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Red Farm, The Soup in the Dumplings, 529 Hudson Street nyc

  • jonkyo Mar 16, 2012 10:36 AM
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I happened into the new Red Farm Restaurant on Hudson several weeks ago, and it was packed full of people.

A newspaper review that day and a canceled dinner date was responsible for this destiny, a destiny that consisted of dumplings and soup, but the soup enters the mouth only after the dumpling has been placed there, and bitten or chewed. The result is flood of delicious juice or soup adding to the consistency and taste of the steamed dough and cooked meat within the dough. This is Dumpling and Soup as written on the menu.

The newspaper reviewer had mentioned these very dumplings and recommended that the best way to enjoy these soup filled dumplings was to bite off the top of the dumpling after it is brought up to the mouth by way of a spoon, then the soup can be sucked out as it falls into the spoon.

I beg to differ on this. I recommend waiting a bit for the dumplings to cool off, then load it up with hot sauce, if that is to your liking. Then use a chopstick and/or spoon, and pop the entire dumpling into your mouth. That experience was worth the 30 minute wait I had for the table.

After checking out the menu I had determined that it was only the dumplings I would eat, and have not a clue as to what the other items on the menu are like.

The dumplings run about 12 or so dollars. Be sure to have ordered beer and ready to cleanse your palette, after each dumpling, though it is more of augmenting the flavor in your palette.

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RedFarm
529 Hudson St, New York, NY 10014

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  1. Thanks for your report. That's great information.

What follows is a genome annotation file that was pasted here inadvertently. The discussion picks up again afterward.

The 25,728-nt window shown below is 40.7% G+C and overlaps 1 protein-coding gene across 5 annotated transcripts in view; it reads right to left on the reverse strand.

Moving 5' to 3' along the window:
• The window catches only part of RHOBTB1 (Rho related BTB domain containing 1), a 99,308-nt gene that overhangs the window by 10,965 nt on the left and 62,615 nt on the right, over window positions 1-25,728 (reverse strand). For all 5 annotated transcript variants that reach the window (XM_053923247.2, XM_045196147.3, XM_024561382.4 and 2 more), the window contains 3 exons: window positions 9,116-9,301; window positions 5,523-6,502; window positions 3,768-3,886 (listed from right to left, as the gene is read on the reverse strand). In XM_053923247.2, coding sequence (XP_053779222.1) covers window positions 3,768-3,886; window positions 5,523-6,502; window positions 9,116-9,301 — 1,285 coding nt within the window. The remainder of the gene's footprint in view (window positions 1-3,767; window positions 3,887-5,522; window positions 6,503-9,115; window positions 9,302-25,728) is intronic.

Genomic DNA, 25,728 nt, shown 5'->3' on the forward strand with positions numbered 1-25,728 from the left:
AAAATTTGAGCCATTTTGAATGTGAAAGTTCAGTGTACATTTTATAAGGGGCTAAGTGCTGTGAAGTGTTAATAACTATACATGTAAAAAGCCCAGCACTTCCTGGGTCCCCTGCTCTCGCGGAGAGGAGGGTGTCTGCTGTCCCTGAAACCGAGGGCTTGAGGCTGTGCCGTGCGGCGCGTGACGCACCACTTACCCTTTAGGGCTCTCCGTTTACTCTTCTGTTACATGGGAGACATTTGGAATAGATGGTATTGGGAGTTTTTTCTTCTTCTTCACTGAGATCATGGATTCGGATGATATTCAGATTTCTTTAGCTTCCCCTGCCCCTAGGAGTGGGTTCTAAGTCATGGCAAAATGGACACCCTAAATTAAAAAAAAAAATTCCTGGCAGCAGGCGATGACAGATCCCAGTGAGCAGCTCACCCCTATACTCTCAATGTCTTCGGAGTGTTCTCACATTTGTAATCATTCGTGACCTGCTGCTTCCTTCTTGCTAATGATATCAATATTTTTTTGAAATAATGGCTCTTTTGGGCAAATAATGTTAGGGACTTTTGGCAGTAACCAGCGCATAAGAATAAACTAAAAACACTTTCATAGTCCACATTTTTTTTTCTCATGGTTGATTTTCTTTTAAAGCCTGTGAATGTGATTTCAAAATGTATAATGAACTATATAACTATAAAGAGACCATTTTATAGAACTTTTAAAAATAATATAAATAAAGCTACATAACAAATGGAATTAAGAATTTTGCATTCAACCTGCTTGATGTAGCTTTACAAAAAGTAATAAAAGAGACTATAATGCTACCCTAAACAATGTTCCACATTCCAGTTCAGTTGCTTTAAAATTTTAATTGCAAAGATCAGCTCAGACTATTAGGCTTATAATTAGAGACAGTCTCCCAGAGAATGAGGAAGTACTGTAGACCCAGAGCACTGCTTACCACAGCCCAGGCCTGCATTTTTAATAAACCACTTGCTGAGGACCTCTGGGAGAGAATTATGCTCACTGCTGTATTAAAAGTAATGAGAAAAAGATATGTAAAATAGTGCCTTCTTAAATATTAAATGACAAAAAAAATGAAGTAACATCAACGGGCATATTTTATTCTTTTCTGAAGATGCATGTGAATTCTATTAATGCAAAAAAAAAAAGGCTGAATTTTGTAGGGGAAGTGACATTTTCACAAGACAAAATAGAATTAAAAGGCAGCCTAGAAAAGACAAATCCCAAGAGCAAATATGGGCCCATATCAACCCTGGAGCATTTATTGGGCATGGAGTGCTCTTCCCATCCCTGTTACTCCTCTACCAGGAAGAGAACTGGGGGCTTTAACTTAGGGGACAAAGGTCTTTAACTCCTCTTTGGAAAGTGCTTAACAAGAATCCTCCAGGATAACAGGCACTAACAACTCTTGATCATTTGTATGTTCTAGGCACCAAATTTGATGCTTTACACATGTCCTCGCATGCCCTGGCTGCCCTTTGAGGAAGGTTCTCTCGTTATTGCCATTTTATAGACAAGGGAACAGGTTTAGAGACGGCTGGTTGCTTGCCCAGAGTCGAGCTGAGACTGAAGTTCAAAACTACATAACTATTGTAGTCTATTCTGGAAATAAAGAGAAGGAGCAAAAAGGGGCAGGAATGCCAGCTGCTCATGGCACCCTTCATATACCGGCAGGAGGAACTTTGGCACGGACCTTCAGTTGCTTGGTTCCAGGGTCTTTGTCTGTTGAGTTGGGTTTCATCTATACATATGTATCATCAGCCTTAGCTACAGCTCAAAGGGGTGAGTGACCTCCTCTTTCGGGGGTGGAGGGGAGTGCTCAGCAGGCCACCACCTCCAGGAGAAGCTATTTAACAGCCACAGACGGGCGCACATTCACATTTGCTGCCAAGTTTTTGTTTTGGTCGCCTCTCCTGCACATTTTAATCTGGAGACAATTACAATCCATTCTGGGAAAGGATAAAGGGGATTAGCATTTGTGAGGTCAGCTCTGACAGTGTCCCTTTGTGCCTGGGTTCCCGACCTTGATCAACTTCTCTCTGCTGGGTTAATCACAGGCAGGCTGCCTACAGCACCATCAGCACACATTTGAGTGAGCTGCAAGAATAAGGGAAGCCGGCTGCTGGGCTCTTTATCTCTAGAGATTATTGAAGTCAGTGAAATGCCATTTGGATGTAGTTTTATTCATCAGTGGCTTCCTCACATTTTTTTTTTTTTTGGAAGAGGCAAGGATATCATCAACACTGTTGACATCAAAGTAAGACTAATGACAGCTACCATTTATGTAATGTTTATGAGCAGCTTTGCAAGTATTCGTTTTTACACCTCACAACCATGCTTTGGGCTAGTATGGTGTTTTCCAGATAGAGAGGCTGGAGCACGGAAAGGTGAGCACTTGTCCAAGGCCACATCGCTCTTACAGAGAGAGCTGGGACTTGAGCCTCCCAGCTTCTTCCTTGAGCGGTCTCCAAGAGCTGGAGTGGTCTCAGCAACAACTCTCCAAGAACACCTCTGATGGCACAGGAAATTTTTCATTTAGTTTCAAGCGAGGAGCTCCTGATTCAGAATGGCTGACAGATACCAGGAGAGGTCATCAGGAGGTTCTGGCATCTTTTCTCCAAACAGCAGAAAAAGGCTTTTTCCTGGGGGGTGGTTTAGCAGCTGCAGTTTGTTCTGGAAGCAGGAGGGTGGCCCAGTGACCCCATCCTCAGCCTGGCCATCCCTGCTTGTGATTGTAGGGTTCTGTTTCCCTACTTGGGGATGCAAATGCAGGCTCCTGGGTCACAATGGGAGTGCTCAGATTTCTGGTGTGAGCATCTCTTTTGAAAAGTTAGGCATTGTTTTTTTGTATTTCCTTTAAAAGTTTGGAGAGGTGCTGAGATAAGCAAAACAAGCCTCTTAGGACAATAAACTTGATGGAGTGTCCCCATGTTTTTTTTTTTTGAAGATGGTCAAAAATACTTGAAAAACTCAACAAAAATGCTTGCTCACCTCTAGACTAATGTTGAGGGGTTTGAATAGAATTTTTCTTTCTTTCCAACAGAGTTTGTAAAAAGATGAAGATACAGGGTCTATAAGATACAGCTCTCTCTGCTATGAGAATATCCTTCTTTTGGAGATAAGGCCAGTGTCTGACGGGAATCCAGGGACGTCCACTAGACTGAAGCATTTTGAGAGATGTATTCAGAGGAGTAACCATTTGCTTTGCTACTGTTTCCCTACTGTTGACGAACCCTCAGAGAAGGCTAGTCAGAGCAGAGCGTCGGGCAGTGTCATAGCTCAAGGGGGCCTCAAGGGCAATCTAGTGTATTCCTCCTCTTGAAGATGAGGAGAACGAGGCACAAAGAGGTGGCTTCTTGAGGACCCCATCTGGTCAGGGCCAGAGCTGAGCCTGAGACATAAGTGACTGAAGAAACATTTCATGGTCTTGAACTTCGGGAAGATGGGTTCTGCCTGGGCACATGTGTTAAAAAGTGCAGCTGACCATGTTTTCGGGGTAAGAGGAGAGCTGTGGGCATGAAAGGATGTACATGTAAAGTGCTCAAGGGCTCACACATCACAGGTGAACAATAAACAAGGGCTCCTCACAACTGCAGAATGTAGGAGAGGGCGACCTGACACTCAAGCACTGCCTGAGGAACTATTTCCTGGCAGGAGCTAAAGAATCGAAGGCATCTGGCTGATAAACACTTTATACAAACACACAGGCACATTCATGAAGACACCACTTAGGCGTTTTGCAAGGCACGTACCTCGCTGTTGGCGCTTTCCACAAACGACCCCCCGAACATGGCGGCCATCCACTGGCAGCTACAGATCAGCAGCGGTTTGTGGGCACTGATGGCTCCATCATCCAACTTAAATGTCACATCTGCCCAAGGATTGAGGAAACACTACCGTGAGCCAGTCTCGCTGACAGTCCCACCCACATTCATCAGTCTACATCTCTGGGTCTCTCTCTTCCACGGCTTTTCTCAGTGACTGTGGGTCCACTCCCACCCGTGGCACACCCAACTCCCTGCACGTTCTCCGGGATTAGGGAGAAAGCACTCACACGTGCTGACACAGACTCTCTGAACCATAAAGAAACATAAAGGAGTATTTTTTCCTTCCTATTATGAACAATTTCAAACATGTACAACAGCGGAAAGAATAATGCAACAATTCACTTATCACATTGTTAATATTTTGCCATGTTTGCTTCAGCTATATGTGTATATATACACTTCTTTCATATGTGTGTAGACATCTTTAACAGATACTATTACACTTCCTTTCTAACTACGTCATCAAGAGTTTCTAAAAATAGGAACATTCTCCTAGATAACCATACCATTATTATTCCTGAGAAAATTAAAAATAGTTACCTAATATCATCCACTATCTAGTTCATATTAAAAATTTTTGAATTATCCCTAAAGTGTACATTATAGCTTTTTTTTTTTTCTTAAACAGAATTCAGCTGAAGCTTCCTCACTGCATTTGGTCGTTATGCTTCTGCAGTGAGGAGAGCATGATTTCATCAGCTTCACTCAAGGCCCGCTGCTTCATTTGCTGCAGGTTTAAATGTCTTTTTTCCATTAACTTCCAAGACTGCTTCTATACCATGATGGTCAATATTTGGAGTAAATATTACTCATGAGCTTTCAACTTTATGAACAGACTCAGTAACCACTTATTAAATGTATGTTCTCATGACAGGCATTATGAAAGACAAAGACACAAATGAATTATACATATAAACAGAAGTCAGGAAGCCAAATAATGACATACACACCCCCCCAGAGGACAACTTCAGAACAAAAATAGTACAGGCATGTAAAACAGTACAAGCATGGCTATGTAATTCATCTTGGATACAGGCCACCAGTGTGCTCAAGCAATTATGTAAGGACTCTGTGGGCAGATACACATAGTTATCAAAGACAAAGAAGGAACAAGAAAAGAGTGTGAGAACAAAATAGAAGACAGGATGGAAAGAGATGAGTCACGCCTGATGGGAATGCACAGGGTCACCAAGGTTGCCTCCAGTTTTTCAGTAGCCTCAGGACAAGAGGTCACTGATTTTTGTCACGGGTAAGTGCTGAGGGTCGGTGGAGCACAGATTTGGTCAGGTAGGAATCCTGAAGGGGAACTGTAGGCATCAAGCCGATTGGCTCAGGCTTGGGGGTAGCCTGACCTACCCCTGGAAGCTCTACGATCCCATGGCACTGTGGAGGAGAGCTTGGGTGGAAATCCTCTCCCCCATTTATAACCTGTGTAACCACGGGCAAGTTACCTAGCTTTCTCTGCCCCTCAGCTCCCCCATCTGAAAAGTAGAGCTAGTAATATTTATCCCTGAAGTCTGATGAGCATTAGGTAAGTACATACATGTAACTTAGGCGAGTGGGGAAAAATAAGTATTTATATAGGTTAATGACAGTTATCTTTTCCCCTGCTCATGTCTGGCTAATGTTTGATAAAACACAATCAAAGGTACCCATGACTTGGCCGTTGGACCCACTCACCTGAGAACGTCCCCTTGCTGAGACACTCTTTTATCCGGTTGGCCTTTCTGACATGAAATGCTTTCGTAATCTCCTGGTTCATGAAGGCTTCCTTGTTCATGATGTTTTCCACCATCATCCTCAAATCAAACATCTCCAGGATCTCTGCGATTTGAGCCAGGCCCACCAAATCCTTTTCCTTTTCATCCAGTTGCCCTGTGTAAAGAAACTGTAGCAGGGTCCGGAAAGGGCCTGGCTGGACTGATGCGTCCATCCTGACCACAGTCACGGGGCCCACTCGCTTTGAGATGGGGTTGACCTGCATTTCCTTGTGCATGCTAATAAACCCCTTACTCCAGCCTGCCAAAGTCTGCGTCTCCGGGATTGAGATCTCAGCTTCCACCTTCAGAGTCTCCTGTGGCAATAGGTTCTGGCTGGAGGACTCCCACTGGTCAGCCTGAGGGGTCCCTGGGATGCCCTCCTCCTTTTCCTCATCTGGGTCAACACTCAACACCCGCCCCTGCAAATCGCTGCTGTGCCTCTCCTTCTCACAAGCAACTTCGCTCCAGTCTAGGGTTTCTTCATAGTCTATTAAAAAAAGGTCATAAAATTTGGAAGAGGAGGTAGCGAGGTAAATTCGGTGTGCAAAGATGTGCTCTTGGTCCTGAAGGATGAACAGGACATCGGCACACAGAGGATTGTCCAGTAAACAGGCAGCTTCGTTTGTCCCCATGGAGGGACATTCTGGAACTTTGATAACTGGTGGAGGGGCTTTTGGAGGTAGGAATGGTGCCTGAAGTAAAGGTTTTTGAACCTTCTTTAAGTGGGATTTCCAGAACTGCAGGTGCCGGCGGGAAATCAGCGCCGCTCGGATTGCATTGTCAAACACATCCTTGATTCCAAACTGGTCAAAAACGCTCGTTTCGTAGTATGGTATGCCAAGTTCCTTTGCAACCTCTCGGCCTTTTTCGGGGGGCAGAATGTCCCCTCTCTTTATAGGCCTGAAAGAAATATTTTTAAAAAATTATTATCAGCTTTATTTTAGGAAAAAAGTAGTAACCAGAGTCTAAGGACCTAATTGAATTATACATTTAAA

1. The method described in the NY Times review was the traditional method of enjoying soup dumplings. But your method sounds great too. Though if you wait for one dumpling to be cool enough to eat in one bite, by the time you get to the rest of the dumplings, they may be too cool to be enjoyable....

      As much as Red Farm is praised, I dislike the no-reservation policy and the communal table. For the same dumplings (not to mention possibly the best dim sum and peking duck in the city), give Chinatown Brasserie a try. Red Farm and Chinatown Brasserie are sister restaurants, with the same owner and chef.

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      Chinatown Brasserie
      380 Lafayette St, New York, NY 10012

      2 Replies
      1. re: Cheeryvisage

        The artilce only gave Red Farm two stars, but quite explicit about the dumplings being very good.

        The interior is interesting, of Red Farm that is. It is comfortable in terms of decor, though the communal table is perhaps not the best idea considering the spatial measures of the interior. Crowded to say the least.

        Thank you for the recommendation.

        1. re: jonkyo

          Traditionally, even getting one star from the NY Times (argubly the most influential publication for the NYC restaurant industry in terms of ratings) is a big compliment to the restaurant. So, a two-star rating is extremely complimentary. The new restaurant critic, Pete Wells, is starting to mess around with this star system, but that's another topic and another rant... :)

          For Chinatown Brasseire, I'd be careful to not venture off to non-dim sum and peking duck territory. Their other dishes are supposedly Americanized.

          Another supposedly great soup dumpling place is Nanxiang in Queens.

      2. > This is Dumpling and Soup as written on the menu.

        Just so others aren't confused, I believe jonkyo is talking about the "Pork & Crab Soup Dumplings (4)" in the Dim Sum section of the menu. AKA xiao long bao AKA xiao long tang bao.

        "Dumpling and soup" might make it sound like broth with dumplings floating in the broth, or dumplings with a side of broth.

        10 Replies
        1. re: kathryn

          I had dinner at RedFarm last night and although I was not planning to write a report, I will say here that I agree with much of what has been written on this thread. While the dumplings (we had the shrimp and snow pea) are first-rate confections, I was not overly impressed with the rest of our meal. The communal table is uncomfortable and we found service to be just a step above what one might expect in Chinatown, albeit with better English skills.